Oh, the trouble you've seen: How to manage the stress and trauma of being a journalist
Investigative journalists feel the pressure of being called “the enemy.” If you are doing your job right, the subjects of your stories probably don’t love you, to say the least. You have likely witnessed tragedy and the stress of job insecurity and deadlines. It is no surprise that journalists experience job stress on par with firefighters and first responders.
Poynter’s Al Tompkins and his wife, psychotherapist Sidney Tompkins, combine decades of newsroom and clinical experience to help investigators spot the symptoms of traumatic stress and learn practical ways to manage it. This may be the most important session you will attend because if you are not caring for yourself, nothing else will matter.
Al Tompkins is a frequent speaker at IRE conferences and in newsrooms teaching critical thinking, writing, reporting and ethics. He has worked as a photographer, reporter, producer, head of investigations and special projects and News Director.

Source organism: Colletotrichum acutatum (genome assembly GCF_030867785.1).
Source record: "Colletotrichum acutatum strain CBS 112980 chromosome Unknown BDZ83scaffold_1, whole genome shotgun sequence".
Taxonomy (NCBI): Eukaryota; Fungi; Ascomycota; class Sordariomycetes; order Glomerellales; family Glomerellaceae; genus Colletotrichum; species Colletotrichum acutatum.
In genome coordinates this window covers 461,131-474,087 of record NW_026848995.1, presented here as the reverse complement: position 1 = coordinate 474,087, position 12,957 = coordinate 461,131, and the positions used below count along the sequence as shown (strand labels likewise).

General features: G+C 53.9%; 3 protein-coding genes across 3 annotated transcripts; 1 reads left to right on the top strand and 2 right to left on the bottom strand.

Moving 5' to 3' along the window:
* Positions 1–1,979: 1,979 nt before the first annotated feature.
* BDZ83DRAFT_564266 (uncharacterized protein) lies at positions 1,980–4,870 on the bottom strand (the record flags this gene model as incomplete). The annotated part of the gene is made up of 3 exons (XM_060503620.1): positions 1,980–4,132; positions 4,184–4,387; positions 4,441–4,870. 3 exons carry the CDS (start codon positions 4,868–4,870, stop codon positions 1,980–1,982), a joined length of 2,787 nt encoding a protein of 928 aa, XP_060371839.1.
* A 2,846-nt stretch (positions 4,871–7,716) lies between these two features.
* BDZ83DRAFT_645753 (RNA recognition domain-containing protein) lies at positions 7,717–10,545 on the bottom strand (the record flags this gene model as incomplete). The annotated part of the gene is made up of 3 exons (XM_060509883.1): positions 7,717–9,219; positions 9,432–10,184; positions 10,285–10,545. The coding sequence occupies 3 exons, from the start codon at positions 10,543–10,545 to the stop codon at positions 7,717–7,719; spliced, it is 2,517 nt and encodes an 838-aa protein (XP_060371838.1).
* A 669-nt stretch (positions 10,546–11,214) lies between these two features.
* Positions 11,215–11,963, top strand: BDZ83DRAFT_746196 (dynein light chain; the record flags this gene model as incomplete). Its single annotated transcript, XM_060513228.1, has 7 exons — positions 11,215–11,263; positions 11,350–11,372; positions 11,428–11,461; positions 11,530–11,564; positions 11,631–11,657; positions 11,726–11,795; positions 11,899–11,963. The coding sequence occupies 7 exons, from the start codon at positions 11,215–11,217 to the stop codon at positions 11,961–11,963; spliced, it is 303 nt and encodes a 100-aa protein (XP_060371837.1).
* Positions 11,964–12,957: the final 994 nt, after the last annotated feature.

Al has been a final juror for IRE, duPont Columbia Awards, Scripps Howard Awards.
Al has taught journalists in 49 states, Canada, Egypt, Ecuador, South Africa, Iceland, Denmark and beyond. 150 universities use his book "Aim for the Heart."
Sidney Tompkins is a licensed psychotherapist with more than 40 years of clinical experience. Her work includes stress and trauma therapy for corporate and government clients including federal law enforcement. She sees the signs of trauma in journalists working on conflict zones but also from journalists covering political campaigns and controversial stories. She helps journalists recognize the symptoms of traumatic stress and provides strategies for dealing with it.
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